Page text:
Then, of course, there’s Rylance, whom we should not be surprised to find a superb comedian. His slightly manic but fresh way with verse makes its language feel new and exigent; he’s always doing something with it, usually something funny and revealing. If Shakespeare writes, blandly enough, “Give me my veil: come, throw it o’er my face,” Rylance finds in the line the desperation of a woman needing to conceal herself from a “very well-favoured” visitor. “THROW it o’er my face!” he shrieks. The grieving Olivia, of all characters, thus becomes, in Rylance’s performance, the comic engine of the play.
Rylance is also the comic engine of Richard III, but the success of that unusual choice is more equivocal. Certainly Richard is amused by his own depravity; after murdering Lady Anne’s husband and father, and prettily getting her to marry him anyway, he instantly gloats: “Was ever woman in this humour woo’d? / Was ever woman in this humour won?” But Rylance takes from such cues an idea of Richard as a grotesque glad-hander, an audience whisperer of Al Jolson proportions. He grubs for laughter, plays up his self-pitying streak as a ruse we are all in on. He’s perfectly happy to pimp his deformity, here rendered as a slightly warped leg and a tiny withered hand hanging from a palsied wrist like a brace of deflated balloons. You may think of Kristen Wiig’s demented Dooneese Boylan character.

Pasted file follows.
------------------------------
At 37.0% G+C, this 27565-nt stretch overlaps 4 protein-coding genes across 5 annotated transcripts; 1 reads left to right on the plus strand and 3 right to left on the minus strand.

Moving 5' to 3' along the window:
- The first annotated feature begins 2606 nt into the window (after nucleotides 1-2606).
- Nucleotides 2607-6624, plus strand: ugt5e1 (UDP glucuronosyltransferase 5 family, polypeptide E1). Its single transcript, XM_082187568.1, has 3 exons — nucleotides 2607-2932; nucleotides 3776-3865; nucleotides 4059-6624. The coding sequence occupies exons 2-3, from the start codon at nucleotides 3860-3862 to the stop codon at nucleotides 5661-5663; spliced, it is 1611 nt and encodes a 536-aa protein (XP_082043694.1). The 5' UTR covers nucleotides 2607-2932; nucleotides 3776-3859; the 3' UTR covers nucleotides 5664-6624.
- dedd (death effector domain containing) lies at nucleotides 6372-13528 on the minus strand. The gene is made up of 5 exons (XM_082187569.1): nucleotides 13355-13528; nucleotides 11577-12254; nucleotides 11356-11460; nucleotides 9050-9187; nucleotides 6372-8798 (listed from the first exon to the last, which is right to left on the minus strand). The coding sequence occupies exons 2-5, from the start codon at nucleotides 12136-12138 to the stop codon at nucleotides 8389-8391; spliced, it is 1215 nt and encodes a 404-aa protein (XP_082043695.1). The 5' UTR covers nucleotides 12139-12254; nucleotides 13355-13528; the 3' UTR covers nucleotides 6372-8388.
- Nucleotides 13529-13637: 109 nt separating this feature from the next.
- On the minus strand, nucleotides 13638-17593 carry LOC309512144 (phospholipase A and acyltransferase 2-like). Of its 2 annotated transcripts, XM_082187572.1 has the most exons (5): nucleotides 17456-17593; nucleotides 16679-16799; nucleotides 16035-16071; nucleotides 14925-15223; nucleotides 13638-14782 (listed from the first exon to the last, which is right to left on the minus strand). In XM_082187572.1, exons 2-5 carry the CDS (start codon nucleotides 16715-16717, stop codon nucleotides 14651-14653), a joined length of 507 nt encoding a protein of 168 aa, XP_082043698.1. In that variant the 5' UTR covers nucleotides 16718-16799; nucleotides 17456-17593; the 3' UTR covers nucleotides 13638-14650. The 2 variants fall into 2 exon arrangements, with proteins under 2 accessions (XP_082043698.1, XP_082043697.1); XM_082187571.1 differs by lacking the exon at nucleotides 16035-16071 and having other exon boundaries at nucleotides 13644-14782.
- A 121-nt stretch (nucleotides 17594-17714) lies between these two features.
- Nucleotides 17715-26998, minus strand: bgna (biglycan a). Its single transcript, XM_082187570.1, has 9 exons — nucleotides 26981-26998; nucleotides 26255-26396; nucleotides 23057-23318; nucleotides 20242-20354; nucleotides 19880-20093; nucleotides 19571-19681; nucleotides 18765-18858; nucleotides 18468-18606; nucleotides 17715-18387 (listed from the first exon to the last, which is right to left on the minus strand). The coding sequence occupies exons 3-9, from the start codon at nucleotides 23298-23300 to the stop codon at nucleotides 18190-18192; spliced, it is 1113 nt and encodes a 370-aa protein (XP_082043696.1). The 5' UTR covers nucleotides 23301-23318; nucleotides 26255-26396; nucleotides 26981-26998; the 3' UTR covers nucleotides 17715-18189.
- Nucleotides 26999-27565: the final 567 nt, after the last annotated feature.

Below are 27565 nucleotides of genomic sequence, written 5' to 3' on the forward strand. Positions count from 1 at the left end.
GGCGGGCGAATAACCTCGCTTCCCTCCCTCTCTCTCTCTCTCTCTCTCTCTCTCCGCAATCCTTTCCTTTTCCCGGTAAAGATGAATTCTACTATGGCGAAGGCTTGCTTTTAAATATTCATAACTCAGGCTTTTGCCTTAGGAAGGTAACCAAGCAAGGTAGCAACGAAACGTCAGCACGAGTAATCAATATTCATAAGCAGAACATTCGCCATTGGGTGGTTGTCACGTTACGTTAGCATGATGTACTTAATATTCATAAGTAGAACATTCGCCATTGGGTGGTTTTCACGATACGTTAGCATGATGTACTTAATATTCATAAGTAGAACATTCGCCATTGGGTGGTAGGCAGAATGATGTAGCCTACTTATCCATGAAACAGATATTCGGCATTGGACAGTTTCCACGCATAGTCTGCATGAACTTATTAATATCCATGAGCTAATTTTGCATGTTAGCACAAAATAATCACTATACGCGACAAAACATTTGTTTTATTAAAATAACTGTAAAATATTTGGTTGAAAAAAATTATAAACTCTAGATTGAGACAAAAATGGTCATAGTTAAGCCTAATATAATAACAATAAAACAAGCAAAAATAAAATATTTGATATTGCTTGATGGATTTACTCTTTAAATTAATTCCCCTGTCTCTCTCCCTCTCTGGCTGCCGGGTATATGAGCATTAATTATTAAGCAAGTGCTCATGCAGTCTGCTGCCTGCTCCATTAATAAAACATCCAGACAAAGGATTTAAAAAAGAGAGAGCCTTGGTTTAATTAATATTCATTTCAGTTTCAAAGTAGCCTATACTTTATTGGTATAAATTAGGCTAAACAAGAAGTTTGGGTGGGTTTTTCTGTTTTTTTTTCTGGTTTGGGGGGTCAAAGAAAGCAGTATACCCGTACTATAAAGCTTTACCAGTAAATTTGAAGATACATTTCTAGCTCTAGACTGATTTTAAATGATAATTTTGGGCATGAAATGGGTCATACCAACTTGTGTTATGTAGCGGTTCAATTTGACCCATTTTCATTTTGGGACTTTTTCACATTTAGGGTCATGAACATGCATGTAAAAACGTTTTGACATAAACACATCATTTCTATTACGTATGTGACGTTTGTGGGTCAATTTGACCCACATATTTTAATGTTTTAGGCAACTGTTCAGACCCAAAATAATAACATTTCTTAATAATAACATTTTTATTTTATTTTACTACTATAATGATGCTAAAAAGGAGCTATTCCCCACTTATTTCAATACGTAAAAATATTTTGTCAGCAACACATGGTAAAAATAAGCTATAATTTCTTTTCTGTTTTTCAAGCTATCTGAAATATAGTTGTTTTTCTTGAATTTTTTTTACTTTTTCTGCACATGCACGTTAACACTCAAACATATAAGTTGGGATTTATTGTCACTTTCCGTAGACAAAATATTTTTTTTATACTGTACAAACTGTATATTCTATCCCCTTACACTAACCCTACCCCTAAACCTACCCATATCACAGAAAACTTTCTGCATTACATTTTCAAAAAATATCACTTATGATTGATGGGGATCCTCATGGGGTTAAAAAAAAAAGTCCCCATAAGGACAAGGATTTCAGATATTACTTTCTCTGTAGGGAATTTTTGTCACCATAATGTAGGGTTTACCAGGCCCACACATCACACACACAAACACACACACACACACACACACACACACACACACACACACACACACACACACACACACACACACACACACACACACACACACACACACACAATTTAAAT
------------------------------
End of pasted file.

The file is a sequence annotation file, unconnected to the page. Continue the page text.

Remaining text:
One result of this vaudeville turn is that the gravity of Richard’s deeds is often flattened by his charismatic self-presentation. When he orders the death of Prince Edward and the Duke of York, two little boys who threaten his legitimacy, you feel no horror. But then horror as we now understand it is not apparently part of “original practice.” The head of Hastings, severed from the rest of that Lord, is merely a mannequin part, a toy; the ghosts in Richard’s nightmare look in their winding sheets about as threatening as ears of white corn. There isn’t even any blood shed in the climactic swordfight: Richmond daintily threads his sword between plates of Richard’s armor as if he were lacing poultry.
It’s a great thing that the production abjures clichés. I was particularly happy to escape the recently standard interpretation of Richard as a Hitler prototype, as seen in the 2012 production starring Kevin Spacey that was sometimes referred to as Scream III. But the idiosyncratic choices made instead sometimes seem random or unmoored. To demonstrate Richard’s increasing madness, Rylance does things like suck Lady Anne’s fingers, whether trying to revive or eat her we cannot say. At another point he wipes the sweat off of an assassin’s bald head and licks it. Is he sodium-deprived? In emphasizing the character’s grotesqueness instead of his cunning, he robs the play of what little logic it possesses. (Why does anyone ever believe such an obvious nutcase?) And the Globe style, so invigorating to Twelfth Night, enervates Richard III. It does not allow Shakespeare’s longueurs to be finessed with distracting stagecraft or, for that matter, judicious trimming. With the houselights left on most of the time, the play is ruthlessly exposed.
I submit that’s a good thing. We need to strip our idols from time to time, and see them plain. They will sometimes thrill us, as this production of Twelfth Night does, with their innate strength, or engross us, like Richard III, with their perplexities. Either way, how much better off we are for the experience, at least as we anticipate our next Hamlet on Mars.
Twelfth Night and Richard III are at the Belasco through February 2.